A couple months ago I was speaking to a fellow Christian who comes from a rather conservative perspective, both religiously and politically. They were talking about how ‘the seculars’ and want to stop people from being allowed to things like ‘Merry Christmas’. They had heard something on the news that had conveyed this to them and genuinely believed it to be true. I pressed back and went round in circles with them a bit, but I didn’t say the thing most on my heart. You know what was on my heart, and what is often on my heart when I hear people from my faith disparage or assume the worst of outsiders?
“Those are MY people.”
I am protective of my atheist friends, my gay friends, my Muslim and immigrant neighbors, and others who qualify as outsiders in any given context. I am at home with them in many ways. I’m even able to be myself more than with the types of Christians who assume I think just like them. With skeptics in particular I feel this way because I think in so much the same way… even though I’ve decided to trust Jesus, I very very much get the mindset. In intense conversations I am normally respected in my differences, not written off. I can be utterly honest with many non-believers in ways that would make many believers uncomfortable. These are my people… anyone I can be intellectually honest and relaxed with is my people, whether Christian or non. Luckily I do have some Christian friends I can be honest with too, but so often I just feel like most Christians don’t get me, aren’t asking the same questions as me, or just have very different brains than me. I guess I have the brain of a skeptic and the heart of a Jesus follower. Or something like that. 🙂
Anyways, think of it this way: Imagine you have a racist aunt (I don’t, for the record) who starts saying ignorant things about black people. Imagine your best friend is black. How do you feel? You feel like telling your aunt to shut it. At the same time, you look at your aunt and ask yourself why she thinks and feels the way she does. You want to talk some sense into her. You want to help her see that her attitudes are based in ignorance and judgement, not in empathy or love or understanding. Through your frustration though you don’t despise her.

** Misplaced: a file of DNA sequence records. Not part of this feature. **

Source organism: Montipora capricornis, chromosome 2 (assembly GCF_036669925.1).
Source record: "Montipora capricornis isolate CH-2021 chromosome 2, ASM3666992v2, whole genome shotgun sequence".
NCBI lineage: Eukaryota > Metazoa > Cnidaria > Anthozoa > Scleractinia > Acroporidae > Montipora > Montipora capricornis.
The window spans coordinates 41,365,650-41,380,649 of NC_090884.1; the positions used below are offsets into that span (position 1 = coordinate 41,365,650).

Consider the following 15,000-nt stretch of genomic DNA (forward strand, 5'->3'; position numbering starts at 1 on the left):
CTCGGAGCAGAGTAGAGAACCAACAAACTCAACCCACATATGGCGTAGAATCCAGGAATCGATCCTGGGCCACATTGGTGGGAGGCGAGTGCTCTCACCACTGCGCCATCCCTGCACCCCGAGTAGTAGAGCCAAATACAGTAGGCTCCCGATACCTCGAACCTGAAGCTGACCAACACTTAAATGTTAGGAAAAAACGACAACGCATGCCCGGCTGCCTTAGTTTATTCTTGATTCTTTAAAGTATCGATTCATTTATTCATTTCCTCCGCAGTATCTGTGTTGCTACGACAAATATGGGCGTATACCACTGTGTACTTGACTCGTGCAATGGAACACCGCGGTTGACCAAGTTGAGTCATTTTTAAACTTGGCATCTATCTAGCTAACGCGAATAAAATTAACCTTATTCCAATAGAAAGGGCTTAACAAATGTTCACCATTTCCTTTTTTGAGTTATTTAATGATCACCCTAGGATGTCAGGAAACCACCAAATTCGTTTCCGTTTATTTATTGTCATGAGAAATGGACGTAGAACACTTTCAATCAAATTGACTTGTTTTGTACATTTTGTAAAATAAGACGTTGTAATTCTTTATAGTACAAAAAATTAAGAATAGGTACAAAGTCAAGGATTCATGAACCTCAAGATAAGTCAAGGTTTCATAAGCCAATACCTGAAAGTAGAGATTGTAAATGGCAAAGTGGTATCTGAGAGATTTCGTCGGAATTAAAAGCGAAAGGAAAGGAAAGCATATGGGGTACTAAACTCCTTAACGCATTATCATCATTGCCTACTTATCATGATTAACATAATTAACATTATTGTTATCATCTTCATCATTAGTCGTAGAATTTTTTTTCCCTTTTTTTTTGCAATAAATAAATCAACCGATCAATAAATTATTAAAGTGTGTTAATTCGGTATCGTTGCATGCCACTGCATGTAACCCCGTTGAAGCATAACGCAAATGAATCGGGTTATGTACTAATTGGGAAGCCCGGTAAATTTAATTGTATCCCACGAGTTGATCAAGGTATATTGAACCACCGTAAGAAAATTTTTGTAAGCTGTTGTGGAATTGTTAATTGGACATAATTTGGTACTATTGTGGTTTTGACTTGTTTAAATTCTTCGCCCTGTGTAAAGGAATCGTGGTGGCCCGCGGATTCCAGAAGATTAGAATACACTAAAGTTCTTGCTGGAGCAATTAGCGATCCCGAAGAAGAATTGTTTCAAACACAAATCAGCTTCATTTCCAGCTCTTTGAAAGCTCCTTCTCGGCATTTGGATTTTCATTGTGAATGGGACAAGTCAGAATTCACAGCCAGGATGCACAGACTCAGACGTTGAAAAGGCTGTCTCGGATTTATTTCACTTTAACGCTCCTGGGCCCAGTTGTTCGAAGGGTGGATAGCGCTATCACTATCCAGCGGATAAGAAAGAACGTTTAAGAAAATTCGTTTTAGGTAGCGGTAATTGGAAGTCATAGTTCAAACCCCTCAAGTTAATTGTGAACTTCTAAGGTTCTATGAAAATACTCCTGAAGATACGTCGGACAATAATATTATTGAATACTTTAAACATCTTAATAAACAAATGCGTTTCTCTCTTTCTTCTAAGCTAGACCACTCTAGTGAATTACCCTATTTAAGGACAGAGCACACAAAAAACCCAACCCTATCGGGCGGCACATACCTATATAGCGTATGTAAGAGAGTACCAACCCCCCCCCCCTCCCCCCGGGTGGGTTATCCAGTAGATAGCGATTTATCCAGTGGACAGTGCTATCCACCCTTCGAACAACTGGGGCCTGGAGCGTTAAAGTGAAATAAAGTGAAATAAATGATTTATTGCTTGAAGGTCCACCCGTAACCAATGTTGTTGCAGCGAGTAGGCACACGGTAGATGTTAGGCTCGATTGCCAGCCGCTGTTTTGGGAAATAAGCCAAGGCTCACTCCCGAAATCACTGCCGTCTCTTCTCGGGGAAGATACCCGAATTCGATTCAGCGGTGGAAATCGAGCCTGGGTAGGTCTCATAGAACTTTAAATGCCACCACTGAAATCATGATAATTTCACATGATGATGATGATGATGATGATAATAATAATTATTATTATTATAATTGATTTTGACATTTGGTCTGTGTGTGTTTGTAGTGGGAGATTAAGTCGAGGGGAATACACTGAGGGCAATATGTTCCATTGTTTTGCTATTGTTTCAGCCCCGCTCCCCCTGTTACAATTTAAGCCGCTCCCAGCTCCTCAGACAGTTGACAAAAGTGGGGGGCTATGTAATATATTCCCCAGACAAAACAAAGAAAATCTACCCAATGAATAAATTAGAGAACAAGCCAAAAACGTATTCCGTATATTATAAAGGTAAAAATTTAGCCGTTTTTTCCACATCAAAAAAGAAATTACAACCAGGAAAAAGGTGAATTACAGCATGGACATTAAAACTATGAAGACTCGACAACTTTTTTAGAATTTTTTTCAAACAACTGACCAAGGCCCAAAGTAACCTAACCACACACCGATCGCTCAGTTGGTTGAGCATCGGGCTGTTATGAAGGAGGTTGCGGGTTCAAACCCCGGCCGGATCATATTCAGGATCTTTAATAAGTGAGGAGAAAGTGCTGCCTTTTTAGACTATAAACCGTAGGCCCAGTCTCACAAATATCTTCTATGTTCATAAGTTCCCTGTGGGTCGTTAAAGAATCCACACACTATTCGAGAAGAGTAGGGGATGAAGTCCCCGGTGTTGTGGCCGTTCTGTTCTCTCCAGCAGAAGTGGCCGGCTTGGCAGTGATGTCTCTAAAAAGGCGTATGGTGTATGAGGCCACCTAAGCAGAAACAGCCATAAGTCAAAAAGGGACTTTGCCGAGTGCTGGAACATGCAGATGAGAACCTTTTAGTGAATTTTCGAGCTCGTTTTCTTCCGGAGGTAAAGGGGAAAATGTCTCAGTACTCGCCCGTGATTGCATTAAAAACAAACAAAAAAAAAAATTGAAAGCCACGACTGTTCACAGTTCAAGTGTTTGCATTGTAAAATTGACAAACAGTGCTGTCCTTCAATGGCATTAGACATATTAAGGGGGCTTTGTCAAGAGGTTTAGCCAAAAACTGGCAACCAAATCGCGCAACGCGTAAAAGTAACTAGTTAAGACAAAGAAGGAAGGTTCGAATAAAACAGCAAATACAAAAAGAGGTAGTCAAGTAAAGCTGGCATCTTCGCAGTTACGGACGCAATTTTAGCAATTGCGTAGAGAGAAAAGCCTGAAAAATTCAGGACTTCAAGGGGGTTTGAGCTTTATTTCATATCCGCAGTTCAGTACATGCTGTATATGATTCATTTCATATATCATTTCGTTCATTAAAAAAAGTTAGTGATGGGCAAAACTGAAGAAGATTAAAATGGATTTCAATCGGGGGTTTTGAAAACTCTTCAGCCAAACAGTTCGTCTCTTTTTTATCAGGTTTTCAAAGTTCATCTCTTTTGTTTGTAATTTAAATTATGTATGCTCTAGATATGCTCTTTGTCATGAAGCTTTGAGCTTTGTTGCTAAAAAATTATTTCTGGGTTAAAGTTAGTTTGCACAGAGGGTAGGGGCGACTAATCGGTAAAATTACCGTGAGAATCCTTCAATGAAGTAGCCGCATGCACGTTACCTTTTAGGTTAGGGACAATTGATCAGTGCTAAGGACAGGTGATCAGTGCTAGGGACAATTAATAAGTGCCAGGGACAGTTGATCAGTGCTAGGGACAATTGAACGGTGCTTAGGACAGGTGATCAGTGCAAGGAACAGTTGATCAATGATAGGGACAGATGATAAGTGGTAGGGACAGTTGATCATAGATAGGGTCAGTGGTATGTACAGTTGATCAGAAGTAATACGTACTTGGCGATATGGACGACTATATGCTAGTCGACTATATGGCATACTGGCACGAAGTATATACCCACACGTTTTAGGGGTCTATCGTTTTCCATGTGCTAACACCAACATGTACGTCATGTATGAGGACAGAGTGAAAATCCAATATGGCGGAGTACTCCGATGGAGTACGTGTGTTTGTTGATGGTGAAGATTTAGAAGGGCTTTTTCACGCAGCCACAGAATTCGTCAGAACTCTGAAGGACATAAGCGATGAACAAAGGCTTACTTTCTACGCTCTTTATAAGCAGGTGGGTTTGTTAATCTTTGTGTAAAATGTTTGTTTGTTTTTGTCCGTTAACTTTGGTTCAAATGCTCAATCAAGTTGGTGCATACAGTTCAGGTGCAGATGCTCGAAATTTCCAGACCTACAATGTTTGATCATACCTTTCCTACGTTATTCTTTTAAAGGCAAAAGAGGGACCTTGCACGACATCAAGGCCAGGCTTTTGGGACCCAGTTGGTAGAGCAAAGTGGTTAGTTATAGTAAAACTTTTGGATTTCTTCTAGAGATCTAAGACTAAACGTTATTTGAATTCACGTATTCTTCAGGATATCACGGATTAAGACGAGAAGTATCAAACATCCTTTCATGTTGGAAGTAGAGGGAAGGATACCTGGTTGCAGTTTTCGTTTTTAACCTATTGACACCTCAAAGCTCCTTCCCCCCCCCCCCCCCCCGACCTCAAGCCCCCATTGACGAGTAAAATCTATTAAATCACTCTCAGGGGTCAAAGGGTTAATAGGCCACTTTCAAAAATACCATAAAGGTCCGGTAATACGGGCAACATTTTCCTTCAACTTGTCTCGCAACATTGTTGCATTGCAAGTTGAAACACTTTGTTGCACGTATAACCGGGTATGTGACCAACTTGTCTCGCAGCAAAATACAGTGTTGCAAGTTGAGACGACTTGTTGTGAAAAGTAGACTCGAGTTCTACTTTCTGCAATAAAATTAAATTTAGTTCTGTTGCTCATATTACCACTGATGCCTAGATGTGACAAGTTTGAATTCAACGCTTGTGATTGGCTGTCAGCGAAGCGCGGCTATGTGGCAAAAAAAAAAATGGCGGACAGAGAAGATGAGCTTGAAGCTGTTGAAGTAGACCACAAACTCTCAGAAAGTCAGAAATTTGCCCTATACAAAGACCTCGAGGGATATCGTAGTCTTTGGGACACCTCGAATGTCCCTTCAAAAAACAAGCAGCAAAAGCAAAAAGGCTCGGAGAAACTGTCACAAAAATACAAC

This is kind of how I feel when people tell me how horrible the atheists or secular feminists or whoever are. I’m conflicted. I’m angry. Those are my people. Those are my friends. I love them. I’m angry to hear them misunderstood or assumed to be represented by the worst characters in their group. But the one speaking against my friends is my family- they share my faith- the faith which is the single most defining thing about me. They are often good people in so very many ways. I can’t dismiss them as people any more than I want them dismissing outsiders.. They are just as important and valuable as anyone. In a very significant way, they are also MY people.
I sometimes find myself struggling to keep my cool with some in my extended ‘christian family’. I feel the tension on being tied to two sides of an imaginary canyon- Christians on one side and everyone else on the other, and I’m not willing to let go of either side. I’m not supposed to let go of either side. I long for us to open our hearts and minds to those outside of our clan. I long for us to honor the questions and push back of skeptics. I want us to hear and honor the struggles of LGBT folks. I desperately wish we would walk a mile or two in the Muslim and the immigrant’s shoes. Of course that doesn’t mean we won’t have opinions or disagreements with those outside (or inside!) of our faith… But when love guides our attitudes we won’t need to talk about people we on the other side of the canyon as if they are our enemy. We are called to be peacemakers and make our natural enemies our friends. I want our family to live into this calling. Of all the clans in the world, we be the most open hearted towards all people because we know that’s exactly what God’s heart is like. He is the ultimate friend, longing to draw all into His embrace.